Bike path

Hang time A rider vaults over a jump during practice time at Silver Dollar BMX track, located on the fairgrounds. During actual races, the riders don’t always jump so high, as they are concentrating on speed, not air.

Hang time A rider vaults over a jump during practice time at Silver Dollar BMX track, located on the fairgrounds. During actual races, the riders don’t always jump so high, as they are concentrating on speed, not air.

Photo By Tom Angel

Hell on wheels: Silver Dollar BMX track hosts races every Thursday and Sunday at 6 p.m., excluding fair operation dates and bad weather days. Membership is $55 per year, which pays for the track’s insurance, and racing is $5 Thursday nights and $10 on Sunday. All ages are welcome.

Thursday night at the Silver Dollar Fairgrounds, as the sun goes down behind an industrial-looking steel building on the fairgrounds proper, a line of kids snakes up to a small wooden stand near a dirt track. Some of the kids are decked out in racing gear, others just in jeans and T-shirts, and they stand there or sit on bikes while beer-bellied dads in T-shirts and baseball caps fill out registration forms for them.

The night’s just beginning—some kids are suiting up near their parents’ cars, while others do freestyle tricks or just ride lazy circles in the parking lot. On the other side of the track, trucks full of families back into trackside spots, flip down their tailgates and crack open cold beverages.

The track itself is a series of mammoth jumps and turns, interspersed with smaller humps and a washboard section in the middle referred to as “the rhythm.” On the track, a former rodeo arena, kids of all ages are practicing their starts and strategies. The pressure gate comes down and groups of eight or so riders pedal furiously down the starting ramp, trying to pick up enough speed to thrust them over the first jump, then pumping their legs to gain momentum around the turn, a high, dirt berm that whips them around toward the next series of obstacles. Some of the kids literally fly around the track, like 18-year-old Danny Valine, who soars, seemingly effortlessly, over a 6-foot jump in one of his practice runs. Sitting on his bike a little later with a bottle of water, sporting a buzz-cut and a “Vote for Pedro” T-shirt, Danny talks about his love of the sport.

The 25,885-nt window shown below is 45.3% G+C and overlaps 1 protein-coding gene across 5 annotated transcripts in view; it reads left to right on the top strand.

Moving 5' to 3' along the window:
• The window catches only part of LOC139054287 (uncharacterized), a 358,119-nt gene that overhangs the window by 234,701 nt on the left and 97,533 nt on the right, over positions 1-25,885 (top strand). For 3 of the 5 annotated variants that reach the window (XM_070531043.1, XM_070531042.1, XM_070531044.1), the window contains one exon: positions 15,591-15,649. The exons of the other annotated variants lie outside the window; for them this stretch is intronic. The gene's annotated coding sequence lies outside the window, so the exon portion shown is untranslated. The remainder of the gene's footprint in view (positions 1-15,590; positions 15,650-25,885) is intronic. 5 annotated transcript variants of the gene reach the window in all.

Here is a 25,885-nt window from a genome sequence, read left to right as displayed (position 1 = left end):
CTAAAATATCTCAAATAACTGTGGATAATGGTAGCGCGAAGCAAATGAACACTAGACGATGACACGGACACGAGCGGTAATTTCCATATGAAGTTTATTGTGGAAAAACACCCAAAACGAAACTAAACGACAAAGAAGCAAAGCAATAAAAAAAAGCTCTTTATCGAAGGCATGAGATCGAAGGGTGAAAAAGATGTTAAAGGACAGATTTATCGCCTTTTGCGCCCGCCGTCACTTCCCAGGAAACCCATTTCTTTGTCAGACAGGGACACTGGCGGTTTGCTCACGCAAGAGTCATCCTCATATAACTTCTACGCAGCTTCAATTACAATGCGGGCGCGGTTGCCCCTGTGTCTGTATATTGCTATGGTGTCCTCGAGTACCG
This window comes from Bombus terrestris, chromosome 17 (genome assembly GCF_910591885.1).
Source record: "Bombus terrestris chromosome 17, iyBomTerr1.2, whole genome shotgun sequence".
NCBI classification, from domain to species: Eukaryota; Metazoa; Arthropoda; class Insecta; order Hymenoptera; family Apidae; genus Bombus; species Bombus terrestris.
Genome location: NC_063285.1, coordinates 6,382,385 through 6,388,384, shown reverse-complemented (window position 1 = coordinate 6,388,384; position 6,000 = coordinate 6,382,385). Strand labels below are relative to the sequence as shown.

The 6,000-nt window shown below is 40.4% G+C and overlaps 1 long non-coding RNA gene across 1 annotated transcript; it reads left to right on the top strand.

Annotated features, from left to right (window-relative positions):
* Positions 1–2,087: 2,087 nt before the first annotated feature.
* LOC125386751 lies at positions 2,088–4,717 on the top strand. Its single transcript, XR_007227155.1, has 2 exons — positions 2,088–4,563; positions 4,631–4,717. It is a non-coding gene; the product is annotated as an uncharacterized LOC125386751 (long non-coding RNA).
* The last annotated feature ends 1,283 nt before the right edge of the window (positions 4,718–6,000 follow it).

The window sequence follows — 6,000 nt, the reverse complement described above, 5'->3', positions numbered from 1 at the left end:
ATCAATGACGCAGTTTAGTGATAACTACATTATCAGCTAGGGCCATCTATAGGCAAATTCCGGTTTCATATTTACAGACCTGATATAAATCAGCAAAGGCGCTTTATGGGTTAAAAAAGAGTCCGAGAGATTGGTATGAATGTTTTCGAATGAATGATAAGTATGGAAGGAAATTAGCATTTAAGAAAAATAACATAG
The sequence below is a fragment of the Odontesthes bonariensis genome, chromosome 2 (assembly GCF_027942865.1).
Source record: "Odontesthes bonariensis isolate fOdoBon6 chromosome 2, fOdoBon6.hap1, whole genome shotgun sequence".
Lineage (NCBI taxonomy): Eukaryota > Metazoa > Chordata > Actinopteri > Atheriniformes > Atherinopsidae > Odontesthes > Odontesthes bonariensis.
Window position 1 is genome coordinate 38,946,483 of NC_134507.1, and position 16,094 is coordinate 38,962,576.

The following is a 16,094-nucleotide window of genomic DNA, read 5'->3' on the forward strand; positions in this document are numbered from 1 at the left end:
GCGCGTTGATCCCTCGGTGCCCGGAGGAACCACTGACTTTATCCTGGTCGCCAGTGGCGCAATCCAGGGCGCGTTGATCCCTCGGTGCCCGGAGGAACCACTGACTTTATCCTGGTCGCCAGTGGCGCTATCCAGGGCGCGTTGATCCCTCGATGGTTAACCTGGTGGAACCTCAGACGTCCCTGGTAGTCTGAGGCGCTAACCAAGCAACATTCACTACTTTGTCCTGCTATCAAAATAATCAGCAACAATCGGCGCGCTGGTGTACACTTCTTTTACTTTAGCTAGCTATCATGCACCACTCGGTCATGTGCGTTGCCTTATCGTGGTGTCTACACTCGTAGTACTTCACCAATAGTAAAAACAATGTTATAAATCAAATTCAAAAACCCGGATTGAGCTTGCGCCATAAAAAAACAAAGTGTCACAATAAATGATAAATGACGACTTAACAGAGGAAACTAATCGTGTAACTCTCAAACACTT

“It’s just fun. I’ve met so many good people out here. Plus it keeps me out of trouble,” he says. “I’m planning on going pro one of these days. I just need some more leg strength, some more endurance. I’m pretty much undefeated out here.”

The Silver Dollar BMX track has been feeding the dreams of young racers like Danny for 12 years now, since it opened in 1993 with almost no budget and a track that had to be torn down and rebuilt twice a year. These days Silver Dollar boasts a permanent track, a pack of nationally ranked riders and a devoted following. Run by a nonprofit company and sanctioned by the American Bicycle Association (ABA), Silver Dollar has become more than just a place to ride. For some, it’s a lifestyle. (There are even tentative plans in the works to move the track onto city property adjacent to the fairgrounds and construct a covered, year-round track that could host national events, which typically bring as many as 2,000 riders and their families together for entire weekends of racing.)

Track operator Larry Gables, who like every staffer at the track is an unpaid, parent volunteer, said no traditional sport can compare to BMX.

Photo By Tom Angel

“It’s just a great sport for kids, a great thing for families. I’d rather have my son do this than play football. It’s like the ABA is always saying: No one sits on the bench in BMX.”